There are a couple of villains who are so evil that I can't even call them "favorites," but they stand tall in the history of villainy: Sauron in The Lord of the Rings, and the Joker as played by Heath Ledger. Creating a unique and memorable villain is a huge part of writing a successful story.
One early villain in English literature was the Vice in medieval morality plays. These dramas taught morals to a largely illiterate public by placing actors in the roles of allegorical qualities. The actors playing Virtues attempted to lead a man to salvation, while the actor playing the Vice tried to lead the same man to damnation.
Here, Kurt Schreyer offers a concise description of a medieval Vice figure:
Kurt Schreyer, "That Reverend Vice"
"...The problem with most morality plays... is that the villains are almost always more exciting than the champions of decency." --Peter Rainer, Christian Science Monitor
Ain't that the truth? And isn't that part of the problem with Vice, in general? Why do we fall for it? Because at first, all kinds of vice (drinking to excess, smoking, gambling, pornography, etc.) seem exciting and fun. Over time, the vice that first appears to be a handy servant of our pleasure can grow into a tyrannical master.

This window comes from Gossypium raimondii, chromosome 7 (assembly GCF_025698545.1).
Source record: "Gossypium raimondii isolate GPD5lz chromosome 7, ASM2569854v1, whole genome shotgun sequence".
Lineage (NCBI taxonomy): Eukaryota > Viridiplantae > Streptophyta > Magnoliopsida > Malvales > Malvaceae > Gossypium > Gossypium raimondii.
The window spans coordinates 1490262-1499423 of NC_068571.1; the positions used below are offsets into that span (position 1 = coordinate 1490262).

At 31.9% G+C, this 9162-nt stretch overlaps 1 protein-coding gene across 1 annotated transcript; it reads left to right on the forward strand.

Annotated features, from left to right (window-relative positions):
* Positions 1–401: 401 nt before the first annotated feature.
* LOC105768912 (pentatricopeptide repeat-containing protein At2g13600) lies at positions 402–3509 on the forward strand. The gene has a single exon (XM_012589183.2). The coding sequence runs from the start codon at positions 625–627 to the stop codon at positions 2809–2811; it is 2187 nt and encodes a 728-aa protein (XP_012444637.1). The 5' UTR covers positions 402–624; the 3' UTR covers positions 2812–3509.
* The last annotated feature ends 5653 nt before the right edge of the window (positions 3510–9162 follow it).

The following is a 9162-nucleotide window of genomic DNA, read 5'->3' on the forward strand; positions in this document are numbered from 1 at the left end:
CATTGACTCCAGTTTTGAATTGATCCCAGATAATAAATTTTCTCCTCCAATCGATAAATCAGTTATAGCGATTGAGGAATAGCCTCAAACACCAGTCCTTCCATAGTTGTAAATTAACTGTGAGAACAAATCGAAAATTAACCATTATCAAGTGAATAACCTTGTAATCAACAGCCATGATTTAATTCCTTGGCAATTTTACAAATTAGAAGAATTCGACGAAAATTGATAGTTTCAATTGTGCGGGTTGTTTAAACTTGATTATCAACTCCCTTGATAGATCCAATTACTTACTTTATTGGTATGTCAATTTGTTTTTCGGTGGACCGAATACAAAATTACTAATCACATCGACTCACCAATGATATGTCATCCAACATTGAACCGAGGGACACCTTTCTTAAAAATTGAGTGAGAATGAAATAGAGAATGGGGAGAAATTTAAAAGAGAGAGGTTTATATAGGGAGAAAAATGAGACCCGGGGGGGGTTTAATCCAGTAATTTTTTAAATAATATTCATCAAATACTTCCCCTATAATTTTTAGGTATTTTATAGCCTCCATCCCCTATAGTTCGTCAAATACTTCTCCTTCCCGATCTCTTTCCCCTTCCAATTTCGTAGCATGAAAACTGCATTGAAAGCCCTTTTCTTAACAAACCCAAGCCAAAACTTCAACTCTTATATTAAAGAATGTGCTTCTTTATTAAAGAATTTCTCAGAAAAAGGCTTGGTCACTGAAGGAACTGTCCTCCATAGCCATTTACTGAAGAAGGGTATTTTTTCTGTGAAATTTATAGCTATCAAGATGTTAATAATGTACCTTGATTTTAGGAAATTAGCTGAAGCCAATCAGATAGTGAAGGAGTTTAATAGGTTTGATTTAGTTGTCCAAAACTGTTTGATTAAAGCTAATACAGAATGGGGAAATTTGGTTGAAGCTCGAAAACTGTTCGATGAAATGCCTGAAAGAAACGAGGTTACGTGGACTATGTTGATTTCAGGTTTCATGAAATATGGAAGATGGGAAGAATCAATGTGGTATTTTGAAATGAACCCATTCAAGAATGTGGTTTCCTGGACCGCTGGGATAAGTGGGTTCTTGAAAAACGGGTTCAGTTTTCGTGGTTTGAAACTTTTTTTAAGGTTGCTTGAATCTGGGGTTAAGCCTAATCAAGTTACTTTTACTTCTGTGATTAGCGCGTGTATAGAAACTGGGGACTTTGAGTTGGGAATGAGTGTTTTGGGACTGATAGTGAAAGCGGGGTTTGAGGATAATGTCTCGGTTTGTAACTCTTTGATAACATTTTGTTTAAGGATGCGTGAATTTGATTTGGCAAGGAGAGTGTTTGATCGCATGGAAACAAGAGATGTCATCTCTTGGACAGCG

From the example of the morality play, we can learn a useful strategy. We can create great villains by making them exciting and fun. Their fair faces will seem all the more foul when they reveal what lies beneath them.
The Vice figure is only one kind of excellent villainy, of course. Here's another very thorough article on what makes a good villain. (They include non-human antagonists like "drugs" and "aggression.")